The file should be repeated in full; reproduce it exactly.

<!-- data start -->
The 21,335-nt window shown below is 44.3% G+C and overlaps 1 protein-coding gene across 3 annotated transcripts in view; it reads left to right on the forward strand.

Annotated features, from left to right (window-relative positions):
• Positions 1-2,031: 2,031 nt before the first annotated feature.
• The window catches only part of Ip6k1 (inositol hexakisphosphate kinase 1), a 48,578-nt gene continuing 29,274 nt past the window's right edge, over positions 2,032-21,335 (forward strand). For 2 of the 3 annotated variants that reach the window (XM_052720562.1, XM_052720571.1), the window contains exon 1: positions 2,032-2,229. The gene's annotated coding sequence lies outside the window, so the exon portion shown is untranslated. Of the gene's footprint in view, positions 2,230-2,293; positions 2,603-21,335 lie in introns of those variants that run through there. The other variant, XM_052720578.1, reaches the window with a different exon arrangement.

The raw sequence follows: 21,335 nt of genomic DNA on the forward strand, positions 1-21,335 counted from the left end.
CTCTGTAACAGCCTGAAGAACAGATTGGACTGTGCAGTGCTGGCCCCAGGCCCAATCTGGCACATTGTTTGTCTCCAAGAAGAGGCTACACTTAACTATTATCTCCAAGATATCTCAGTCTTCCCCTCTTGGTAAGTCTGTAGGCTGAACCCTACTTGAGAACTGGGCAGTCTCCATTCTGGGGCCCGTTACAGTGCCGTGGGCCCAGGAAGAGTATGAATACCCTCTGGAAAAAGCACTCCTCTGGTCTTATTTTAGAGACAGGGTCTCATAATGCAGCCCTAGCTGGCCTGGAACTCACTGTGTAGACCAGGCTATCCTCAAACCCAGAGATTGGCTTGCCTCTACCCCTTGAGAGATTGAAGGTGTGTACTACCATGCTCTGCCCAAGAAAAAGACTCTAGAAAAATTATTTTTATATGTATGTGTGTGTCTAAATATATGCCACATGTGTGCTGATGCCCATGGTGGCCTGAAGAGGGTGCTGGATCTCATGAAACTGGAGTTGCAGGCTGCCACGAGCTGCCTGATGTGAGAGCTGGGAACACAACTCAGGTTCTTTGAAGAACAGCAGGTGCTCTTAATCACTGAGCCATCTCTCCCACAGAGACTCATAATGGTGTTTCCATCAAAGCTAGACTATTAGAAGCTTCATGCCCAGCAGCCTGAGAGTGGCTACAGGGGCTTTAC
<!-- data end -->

The 21,335-nt window shown below is 44.3% G+C and overlaps 1 protein-coding gene across 3 annotated transcripts in view; it reads left to right on the forward strand.

Annotated features, from left to right (window-relative positions):
• Positions 1-2,031: 2,031 nt before the first annotated feature.
• The window catches only part of Ip6k1 (inositol hexakisphosphate kinase 1), a 48,578-nt gene continuing 29,274 nt past the window's right edge, over positions 2,032-21,335 (forward strand). For 2 of the 3 annotated variants that reach the window (XM_052720562.1, XM_052720571.1), the window contains exon 1: positions 2,032-2,229. The gene's annotated coding sequence lies outside the window, so the exon portion shown is untranslated. Of the gene's footprint in view, positions 2,230-2,293; positions 2,603-21,335 lie in introns of those variants that run through there. The other variant, XM_052720578.1, reaches the window with a different exon arrangement.

The raw sequence follows: 21,335 nt of genomic DNA on the forward strand, positions 1-21,335 counted from the left end.
CTCTGTAACAGCCTGAAGAACAGATTGGACTGTGCAGTGCTGGCCCCAGGCCCAATCTGGCACATTGTTTGTCTCCAAGAAGAGGCTACACTTAACTATTATCTCCAAGATATCTCAGTCTTCCCCTCTTGGTAAGTCTGTAGGCTGAACCCTACTTGAGAACTGGGCAGTCTCCATTCTGGGGCCCGTTACAGTGCCGTGGGCCCAGGAAGAGTATGAATACCCTCTGGAAAAAGCACTCCTCTGGTCTTATTTTAGAGACAGGGTCTCATAATGCAGCCCTAGCTGGCCTGGAACTCACTGTGTAGACCAGGCTATCCTCAAACCCAGAGATTGGCTTGCCTCTACCCCTTGAGAGATTGAAGGTGTGTACTACCATGCTCTGCCCAAGAAAAAGACTCTAGAAAAATTATTTTTATATGTATGTGTGTGTCTAAATATATGCCACATGTGTGCTGATGCCCATGGTGGCCTGAAGAGGGTGCTGGATCTCATGAAACTGGAGTTGCAGGCTGCCACGAGCTGCCTGATGTGAGAGCTGGGAACACAACTCAGGTTCTTTGAAGAACAGCAGGTGCTCTTAATCACTGAGCCATCTCTCCCACAGAGACTCATAATGGTGTTTCCATCAAAGCTAGACTATTAGAAGCTTCATGCCCAGCAGCCTGAGAGTGGCTACAGGGGCTTTAC